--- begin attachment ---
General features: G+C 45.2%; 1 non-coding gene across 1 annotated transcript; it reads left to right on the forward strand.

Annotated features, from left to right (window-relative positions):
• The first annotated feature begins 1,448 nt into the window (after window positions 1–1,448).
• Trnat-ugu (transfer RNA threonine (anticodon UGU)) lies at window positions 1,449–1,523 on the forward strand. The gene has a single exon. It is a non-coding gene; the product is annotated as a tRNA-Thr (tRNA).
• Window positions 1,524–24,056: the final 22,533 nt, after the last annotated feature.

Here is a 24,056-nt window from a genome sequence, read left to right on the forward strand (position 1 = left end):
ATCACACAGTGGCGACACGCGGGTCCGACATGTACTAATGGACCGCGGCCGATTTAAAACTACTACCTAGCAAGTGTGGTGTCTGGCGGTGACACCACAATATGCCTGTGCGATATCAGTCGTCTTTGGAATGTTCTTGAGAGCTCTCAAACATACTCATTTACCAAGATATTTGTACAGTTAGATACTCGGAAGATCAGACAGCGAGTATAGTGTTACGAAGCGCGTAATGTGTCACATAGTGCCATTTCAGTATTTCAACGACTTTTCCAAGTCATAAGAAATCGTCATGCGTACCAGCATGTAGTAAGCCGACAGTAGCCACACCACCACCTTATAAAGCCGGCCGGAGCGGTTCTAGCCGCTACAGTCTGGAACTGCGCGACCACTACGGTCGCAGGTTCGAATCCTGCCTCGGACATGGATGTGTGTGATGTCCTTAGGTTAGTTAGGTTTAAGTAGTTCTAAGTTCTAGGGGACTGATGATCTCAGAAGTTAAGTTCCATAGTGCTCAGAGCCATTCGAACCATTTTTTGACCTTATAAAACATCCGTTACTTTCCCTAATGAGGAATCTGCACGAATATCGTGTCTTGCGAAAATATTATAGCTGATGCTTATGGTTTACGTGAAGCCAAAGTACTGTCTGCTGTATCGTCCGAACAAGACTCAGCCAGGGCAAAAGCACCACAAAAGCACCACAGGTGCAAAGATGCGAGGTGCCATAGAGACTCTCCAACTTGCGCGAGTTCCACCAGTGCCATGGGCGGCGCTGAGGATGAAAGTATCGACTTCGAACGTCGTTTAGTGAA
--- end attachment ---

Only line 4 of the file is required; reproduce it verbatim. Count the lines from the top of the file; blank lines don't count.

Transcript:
• Trnat-ugu (transfer RNA threonine (anticodon UGU)) lies at window positions 1,449–1,523 on the forward strand. The gene has a single exon. It is a non-coding gene; the product is annotated as a tRNA-Thr (tRNA).